Jewcy apparently has a Religion and Beliefs column titled "Shul Hopping" by Joe Winkler, a shrewd and skeptical writer. This article shares his concerned voice about davening in a person's home, what he calls a "DIY (do it yourself) Prayer Party.
I also enjoyed a previous installment of Shul Hopping "Synagogues of the Bourgeois: with the following honest reflection:
What emerged as clear is that apparently my soul yearns for Romantic prayer, a singsong prayer that taps into the essence of my being. I chafe at the hint of formality or rigidity, but I must realize that we each tap into different aspects of prayer. If God represents both our Father and our King, then part of prayer entails acting as if we stand before a king. You do not yell, even in supplication, at a King. You do not dress down, or engage in idle chatter, or scrimp on the expenses of a sanctuary for a King. You act with decorum; you follow the prescribed guidelines, and feel the majesty of the King of Kings. For me, though I tend to relate to God as a father, why should I pass judgment upon those who also feel his august presence? But the biases, I realized, bore deeper than this.
And this amusing comment:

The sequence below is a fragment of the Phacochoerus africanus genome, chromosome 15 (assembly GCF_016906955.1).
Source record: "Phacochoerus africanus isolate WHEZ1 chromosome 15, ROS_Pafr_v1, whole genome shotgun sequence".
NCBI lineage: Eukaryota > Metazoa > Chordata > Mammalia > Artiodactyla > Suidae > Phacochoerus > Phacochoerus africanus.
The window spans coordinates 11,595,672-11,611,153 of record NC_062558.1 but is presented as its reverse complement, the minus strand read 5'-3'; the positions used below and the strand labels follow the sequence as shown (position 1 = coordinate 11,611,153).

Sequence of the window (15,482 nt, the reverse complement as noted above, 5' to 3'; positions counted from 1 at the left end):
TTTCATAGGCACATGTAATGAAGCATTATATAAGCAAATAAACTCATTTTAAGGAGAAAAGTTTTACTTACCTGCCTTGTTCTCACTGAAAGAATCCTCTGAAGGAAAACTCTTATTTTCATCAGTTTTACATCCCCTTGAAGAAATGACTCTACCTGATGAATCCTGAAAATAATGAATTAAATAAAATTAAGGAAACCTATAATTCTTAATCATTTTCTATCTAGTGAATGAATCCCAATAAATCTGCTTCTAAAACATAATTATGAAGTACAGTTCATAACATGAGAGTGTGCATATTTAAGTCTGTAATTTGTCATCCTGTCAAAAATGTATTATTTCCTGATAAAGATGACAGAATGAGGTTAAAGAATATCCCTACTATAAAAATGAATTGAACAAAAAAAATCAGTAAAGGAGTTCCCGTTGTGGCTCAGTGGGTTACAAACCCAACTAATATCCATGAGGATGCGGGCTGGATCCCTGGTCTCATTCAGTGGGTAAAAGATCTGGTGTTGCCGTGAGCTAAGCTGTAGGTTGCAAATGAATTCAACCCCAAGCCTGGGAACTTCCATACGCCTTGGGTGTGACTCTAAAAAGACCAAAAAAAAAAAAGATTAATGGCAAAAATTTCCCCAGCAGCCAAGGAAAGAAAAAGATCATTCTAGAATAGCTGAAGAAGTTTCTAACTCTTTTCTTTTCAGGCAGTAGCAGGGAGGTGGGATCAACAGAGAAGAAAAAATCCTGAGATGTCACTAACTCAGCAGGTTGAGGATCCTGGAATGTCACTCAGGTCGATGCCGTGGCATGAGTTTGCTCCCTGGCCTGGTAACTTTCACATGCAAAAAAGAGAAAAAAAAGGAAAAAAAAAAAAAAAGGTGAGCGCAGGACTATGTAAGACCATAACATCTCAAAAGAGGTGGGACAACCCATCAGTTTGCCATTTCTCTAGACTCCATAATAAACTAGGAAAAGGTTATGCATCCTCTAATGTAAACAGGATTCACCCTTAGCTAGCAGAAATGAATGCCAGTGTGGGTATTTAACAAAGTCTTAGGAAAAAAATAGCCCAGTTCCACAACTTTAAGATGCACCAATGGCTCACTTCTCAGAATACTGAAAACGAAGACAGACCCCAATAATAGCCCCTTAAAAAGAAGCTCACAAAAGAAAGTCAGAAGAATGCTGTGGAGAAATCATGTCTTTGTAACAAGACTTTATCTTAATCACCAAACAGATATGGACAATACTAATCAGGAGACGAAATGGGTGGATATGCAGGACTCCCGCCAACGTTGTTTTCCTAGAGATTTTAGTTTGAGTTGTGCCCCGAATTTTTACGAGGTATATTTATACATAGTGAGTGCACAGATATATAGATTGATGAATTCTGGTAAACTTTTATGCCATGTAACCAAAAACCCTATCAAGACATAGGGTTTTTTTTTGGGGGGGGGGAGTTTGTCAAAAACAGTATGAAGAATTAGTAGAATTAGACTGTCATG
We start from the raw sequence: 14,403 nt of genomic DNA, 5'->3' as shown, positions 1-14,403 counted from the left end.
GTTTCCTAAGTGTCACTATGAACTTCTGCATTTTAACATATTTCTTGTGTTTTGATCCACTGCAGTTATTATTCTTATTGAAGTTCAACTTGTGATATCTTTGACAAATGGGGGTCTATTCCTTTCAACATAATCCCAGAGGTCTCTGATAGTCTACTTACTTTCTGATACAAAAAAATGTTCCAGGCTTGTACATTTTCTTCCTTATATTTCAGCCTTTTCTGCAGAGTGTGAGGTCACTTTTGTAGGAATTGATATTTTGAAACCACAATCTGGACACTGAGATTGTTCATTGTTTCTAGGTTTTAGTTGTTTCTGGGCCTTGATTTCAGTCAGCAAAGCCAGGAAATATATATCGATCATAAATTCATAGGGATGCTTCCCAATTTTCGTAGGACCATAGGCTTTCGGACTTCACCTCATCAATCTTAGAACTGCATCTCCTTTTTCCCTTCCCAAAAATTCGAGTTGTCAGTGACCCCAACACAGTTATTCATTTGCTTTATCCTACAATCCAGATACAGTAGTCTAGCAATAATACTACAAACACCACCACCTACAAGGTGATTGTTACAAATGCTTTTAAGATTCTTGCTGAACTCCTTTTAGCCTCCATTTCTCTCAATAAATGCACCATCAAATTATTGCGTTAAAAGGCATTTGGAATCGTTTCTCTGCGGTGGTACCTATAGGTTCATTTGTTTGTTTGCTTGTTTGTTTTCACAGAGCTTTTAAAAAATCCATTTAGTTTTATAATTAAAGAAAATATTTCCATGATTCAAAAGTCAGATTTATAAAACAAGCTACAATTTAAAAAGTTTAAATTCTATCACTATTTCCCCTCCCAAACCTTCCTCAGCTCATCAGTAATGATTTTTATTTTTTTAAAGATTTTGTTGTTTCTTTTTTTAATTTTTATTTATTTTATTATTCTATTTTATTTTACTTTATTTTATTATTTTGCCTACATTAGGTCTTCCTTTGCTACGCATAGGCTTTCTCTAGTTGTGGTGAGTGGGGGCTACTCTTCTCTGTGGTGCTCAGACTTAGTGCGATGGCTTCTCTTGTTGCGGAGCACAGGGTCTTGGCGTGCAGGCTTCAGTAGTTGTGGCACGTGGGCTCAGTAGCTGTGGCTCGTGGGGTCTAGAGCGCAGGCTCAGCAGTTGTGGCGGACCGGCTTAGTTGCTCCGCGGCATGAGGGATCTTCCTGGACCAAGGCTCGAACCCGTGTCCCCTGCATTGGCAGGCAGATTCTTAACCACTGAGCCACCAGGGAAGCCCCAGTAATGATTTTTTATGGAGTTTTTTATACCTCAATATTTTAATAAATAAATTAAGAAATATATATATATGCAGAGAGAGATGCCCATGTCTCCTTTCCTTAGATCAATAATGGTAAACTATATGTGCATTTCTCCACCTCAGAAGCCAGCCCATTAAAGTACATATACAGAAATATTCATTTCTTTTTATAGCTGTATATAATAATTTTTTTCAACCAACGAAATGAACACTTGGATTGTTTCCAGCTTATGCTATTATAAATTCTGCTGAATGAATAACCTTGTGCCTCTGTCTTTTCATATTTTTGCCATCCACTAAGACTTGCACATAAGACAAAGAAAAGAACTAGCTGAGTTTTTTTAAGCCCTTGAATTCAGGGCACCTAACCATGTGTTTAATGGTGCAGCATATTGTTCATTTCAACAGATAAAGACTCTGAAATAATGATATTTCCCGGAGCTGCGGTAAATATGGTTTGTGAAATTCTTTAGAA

I noticed that despite the differences between Orthodox and Conservative shuls, certain customs or characteristics persist. For some reason, no matter the religious venue, no one sits in the front row. People, as they stagger in, mostly sit in the back and next to the exit. We fear the front of shuls the same way we fear the front of an assembly in school, or the front of the classroom. Additionally, I felt shocked to find out that we eat the same Kiddush food. The same Kiddush food winds itself through Chasidic, to Modern Orthodox, to Conservative shuls: egg salad, chopped liver, pound cake, tuna salad, marble cake, more marble cake, Tam Tam-like crackers, seven layer cake, jelly cookies, gefilte fish, and tiny cups half full of bad kosher grape juice or wine. Also, one bottle of cheap alcohol. Strangely, I assumed, if the Conservative denomination can make changes in Jewish Law, can they not make changes to Kiddush? Is this uniformity of Kiddush the manipulations of a secret society, an unspoken rule or custom? Also, and I cannot believe this shocks me, but reading from the Torah takes time and is mostly boring everywhere, no matter the type of synagogue.I hope the Joe will continue to wander and would love to see his review of my shul. As always, comments are welcome.